Among other methods, we measure the overall development impact quality of our portfolio using the Development Effectiveness Rating Tool (DERa). DERa is assessing five categories: creating decent jobs, generating local income, environmental stewardship, developing markets and sectors, and benefiting local communities. DERa enables OeEB to determine the current and expected impact of a potential customer and results are included into our investment decision and used to advise our customers in achieving development goals where further measures are needed (e.g. implementation of an Environment and Social Action Plan).
| What role does collaboration play in OeEB’s work?
OeEB has collaborations with DFIs (Development Finance Institutions) and MDBs (Multilateral Development Banks) focused on the private sector development in developing countries. In Europe OeEB is part of the EDFI Association known as the European Development Finance Institutions (EDFI). Together all 15 EDFIs have a consolidated committed portfolio of EUR 51,2 bn. in 2022 in developing countries.
OeEB is also leveraging synergies with its shareholder OeKB AG and utilizes its connections with Austrian institutions and companies and their expertise having also a special product for Austrian and EU companies active in Africa and LDCs (African Austrian SME Investment Facility+).
EDFI (including OeEB) act also as implementing partners of EU guarantees under the European Fund for Sustainable Development Plus (EFSD+). Thanks to the risk sharing support from the EU, the DFIs are enabled to deliver development finance solutions in higher risk projects than they would otherwise be able to do and DFIs are in the position to mobilize private capital from investors ready to invest in higher risk projects as well.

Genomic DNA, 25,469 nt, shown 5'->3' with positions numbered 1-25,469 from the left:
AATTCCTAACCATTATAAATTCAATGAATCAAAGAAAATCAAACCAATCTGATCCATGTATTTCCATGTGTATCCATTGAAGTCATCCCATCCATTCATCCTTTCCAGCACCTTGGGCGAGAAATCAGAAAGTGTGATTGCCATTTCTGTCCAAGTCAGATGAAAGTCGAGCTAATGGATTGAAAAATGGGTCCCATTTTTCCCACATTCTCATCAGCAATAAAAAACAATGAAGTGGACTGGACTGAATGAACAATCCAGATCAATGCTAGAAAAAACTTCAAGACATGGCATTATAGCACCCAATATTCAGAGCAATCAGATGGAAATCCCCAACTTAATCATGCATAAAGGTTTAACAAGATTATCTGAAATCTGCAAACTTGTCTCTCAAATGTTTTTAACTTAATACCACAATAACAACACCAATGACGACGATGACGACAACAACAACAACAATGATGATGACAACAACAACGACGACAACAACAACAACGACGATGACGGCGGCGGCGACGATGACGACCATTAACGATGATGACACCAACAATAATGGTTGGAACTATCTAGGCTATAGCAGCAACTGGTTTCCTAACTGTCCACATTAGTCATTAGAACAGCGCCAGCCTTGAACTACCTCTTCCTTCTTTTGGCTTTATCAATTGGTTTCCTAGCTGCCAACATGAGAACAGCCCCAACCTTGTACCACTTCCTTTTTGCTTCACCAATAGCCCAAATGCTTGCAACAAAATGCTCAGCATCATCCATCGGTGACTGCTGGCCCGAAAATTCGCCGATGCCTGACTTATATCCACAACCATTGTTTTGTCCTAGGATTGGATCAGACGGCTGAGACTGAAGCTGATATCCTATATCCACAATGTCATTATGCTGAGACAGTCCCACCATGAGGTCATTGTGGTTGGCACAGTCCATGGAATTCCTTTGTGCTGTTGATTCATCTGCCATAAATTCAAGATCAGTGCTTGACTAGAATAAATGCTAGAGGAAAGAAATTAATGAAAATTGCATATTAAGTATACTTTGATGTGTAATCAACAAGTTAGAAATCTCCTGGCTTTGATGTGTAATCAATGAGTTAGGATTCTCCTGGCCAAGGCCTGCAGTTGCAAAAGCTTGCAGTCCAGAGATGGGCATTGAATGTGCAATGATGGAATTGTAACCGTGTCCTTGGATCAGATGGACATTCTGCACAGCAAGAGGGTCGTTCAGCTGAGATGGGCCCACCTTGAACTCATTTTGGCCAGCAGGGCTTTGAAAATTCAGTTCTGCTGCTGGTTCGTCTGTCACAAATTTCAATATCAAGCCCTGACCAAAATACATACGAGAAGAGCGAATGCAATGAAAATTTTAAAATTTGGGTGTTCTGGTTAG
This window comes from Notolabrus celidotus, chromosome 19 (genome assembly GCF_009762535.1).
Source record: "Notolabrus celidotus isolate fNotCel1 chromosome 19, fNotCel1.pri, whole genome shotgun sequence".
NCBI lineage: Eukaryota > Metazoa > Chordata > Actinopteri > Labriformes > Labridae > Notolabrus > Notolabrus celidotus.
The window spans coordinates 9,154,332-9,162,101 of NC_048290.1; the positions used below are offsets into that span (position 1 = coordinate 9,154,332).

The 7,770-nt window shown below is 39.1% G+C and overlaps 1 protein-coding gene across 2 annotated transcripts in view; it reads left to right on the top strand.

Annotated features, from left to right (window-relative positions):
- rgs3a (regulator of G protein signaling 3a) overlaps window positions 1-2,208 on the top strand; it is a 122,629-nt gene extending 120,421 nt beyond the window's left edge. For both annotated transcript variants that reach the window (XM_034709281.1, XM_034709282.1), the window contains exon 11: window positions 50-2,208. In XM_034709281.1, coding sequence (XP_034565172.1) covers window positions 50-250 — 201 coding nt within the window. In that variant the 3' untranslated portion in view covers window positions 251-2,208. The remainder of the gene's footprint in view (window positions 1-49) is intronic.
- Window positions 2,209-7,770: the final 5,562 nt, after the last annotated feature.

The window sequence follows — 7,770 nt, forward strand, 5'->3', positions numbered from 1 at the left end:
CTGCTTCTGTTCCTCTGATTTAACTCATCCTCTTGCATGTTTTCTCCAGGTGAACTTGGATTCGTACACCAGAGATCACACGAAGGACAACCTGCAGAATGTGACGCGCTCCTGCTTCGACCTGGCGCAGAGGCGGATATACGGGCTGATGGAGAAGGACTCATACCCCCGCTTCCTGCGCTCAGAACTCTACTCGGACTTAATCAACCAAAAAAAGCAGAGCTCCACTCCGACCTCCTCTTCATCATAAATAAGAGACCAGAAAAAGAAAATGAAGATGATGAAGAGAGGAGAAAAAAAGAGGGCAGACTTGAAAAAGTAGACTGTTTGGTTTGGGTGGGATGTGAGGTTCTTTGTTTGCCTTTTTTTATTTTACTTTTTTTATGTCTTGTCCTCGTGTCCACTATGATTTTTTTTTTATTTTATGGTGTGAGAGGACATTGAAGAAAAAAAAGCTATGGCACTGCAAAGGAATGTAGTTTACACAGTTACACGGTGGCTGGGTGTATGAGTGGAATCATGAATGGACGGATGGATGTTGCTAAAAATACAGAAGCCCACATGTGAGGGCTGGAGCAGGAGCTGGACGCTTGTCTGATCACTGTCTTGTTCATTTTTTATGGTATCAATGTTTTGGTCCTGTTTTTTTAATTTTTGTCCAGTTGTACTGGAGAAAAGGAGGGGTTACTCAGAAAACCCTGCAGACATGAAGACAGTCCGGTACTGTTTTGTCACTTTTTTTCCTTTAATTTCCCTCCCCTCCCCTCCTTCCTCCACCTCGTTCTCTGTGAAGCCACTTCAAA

A notable instance of collaboration is the Gutmann OeEB Impact Fund. The first joint project between OeEB and a private bank (Bank Gutmann, Austria) with new investment possibilities for private institutional investors in developing and emerging countries. The Gutmann OeEB Impact Fund, supported by 48 investors, mobilized EUR 72 mn. to enhance living conditions in developing and emerging countries while generating financial returns.
| What is the outlook for OeEB in terms of further developments?
We are currently working on our five-year strategy (2024 – 2028) in coordination with our Members of the Supervisory Board and key stakeholders, primarily the Austrian Ministry of Finance and the Ministry of Foreign Affairs, and we remain committed to achieving the Sustainable Development Goals. Our plan involves expanding the climate-related issues to encompass green finance, addressing mitigation and climate adaptation. In the past, our investments were also directed towards a Biodiversity Fund that provided funding for hotspots in Latin America. It’s crucial to note that such projects do not necessarily operate commercially. Establishing carbon sink facilities is essential to combat climate change, as without land and water effectively, we have nothing. In our next development cycle, we will assess which projects are feasible and vital in addressing the biodiversity issue adequately.
Poverty reduction remains a focal point for us, for instance, in Sub-Saharan Africa, supported and de-risked by the EU guarantee mechanism to instil confidence in other investors for collaborative investments.
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| brief bio
Ms. Mag. Sabine Gaber studied International Business Administration and, throughout her professional career spanning over 25 years, has implemented numerous complex project initiatives within internationally operating commercial banks and as a board member of the Development Bank of Austria, AG (OeEB). Currently, she is engaged in the strategic execution of private sector projects in developing and emerging countries, focusing on generating developmental impacts that can be implemented socially, environmentally, and economically sustainably. These projects particularly contribute to the realization of the Sustainable Development Goals. Ms. Gaber, as a board member of OeEB, is part of the European Development Finance Institutions (EDFIs) and is also involved in various international project groups, strategic EU initiatives, and serves as Vice President of the Austrian Chapter of the Club of Rome.